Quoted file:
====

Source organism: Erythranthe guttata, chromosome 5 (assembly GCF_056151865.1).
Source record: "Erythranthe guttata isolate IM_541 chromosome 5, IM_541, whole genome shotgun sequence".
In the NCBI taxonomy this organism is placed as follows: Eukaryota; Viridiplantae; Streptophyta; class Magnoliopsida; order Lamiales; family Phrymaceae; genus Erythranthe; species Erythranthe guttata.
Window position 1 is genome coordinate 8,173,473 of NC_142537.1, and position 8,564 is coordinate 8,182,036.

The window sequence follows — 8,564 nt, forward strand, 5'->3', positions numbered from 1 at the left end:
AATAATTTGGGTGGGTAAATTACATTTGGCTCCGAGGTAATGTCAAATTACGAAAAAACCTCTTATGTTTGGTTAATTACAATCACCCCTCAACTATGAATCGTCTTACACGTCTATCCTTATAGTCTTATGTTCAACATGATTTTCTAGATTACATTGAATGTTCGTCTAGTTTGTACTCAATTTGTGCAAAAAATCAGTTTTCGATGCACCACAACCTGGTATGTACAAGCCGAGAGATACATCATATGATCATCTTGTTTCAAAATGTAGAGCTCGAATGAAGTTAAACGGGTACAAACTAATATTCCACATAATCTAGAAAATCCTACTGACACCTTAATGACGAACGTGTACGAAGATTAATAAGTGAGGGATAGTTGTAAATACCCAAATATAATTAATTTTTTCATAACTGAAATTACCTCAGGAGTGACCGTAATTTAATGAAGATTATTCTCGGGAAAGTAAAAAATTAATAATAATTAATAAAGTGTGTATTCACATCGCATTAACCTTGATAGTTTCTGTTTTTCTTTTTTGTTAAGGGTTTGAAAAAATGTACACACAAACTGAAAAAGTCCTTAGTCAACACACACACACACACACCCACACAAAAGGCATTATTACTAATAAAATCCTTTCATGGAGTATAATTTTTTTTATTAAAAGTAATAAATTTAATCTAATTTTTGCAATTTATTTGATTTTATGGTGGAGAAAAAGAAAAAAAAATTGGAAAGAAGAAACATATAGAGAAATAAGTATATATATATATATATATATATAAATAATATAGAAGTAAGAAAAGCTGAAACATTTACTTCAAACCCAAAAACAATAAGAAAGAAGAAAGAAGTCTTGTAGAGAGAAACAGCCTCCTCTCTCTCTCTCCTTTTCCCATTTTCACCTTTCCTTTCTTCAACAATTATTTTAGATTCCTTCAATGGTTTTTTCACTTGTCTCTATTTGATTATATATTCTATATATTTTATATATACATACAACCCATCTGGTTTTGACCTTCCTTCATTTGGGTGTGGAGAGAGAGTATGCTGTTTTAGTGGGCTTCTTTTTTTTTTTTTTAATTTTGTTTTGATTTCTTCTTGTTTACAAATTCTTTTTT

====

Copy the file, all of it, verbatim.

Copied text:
Source organism: Erythranthe guttata, chromosome 5 (assembly GCF_056151865.1).
Source record: "Erythranthe guttata isolate IM_541 chromosome 5, IM_541, whole genome shotgun sequence".
In the NCBI taxonomy this organism is placed as follows: Eukaryota; Viridiplantae; Streptophyta; class Magnoliopsida; order Lamiales; family Phrymaceae; genus Erythranthe; species Erythranthe guttata.
Window position 1 is genome coordinate 8,173,473 of NC_142537.1, and position 8,564 is coordinate 8,182,036.

The window sequence follows — 8,564 nt, forward strand, 5'->3', positions numbered from 1 at the left end:
AATAATTTGGGTGGGTAAATTACATTTGGCTCCGAGGTAATGTCAAATTACGAAAAAACCTCTTATGTTTGGTTAATTACAATCACCCCTCAACTATGAATCGTCTTACACGTCTATCCTTATAGTCTTATGTTCAACATGATTTTCTAGATTACATTGAATGTTCGTCTAGTTTGTACTCAATTTGTGCAAAAAATCAGTTTTCGATGCACCACAACCTGGTATGTACAAGCCGAGAGATACATCATATGATCATCTTGTTTCAAAATGTAGAGCTCGAATGAAGTTAAACGGGTACAAACTAATATTCCACATAATCTAGAAAATCCTACTGACACCTTAATGACGAACGTGTACGAAGATTAATAAGTGAGGGATAGTTGTAAATACCCAAATATAATTAATTTTTTCATAACTGAAATTACCTCAGGAGTGACCGTAATTTAATGAAGATTATTCTCGGGAAAGTAAAAAATTAATAATAATTAATAAAGTGTGTATTCACATCGCATTAACCTTGATAGTTTCTGTTTTTCTTTTTTGTTAAGGGTTTGAAAAAATGTACACACAAACTGAAAAAGTCCTTAGTCAACACACACACACACACACCCACACAAAAGGCATTATTACTAATAAAATCCTTTCATGGAGTATAATTTTTTTTATTAAAAGTAATAAATTTAATCTAATTTTTGCAATTTATTTGATTTTATGGTGGAGAAAAAGAAAAAAAAATTGGAAAGAAGAAACATATAGAGAAATAAGTATATATATATATATATATATATAAATAATATAGAAGTAAGAAAAGCTGAAACATTTACTTCAAACCCAAAAACAATAAGAAAGAAGAAAGAAGTCTTGTAGAGAGAAACAGCCTCCTCTCTCTCTCTCCTTTTCCCATTTTCACCTTTCCTTTCTTCAACAATTATTTTAGATTCCTTCAATGGTTTTTTCACTTGTCTCTATTTGATTATATATTCTATATATTTTATATATACATACAACCCATCTGGTTTTGACCTTCCTTCATTTGGGTGTGGAGAGAGAGTATGCTGTTTTAGTGGGCTTCTTTTTTTTTTTTTTAATTTTGTTTTGATTTCTTCTTGTTTACAAATTCTTTTTT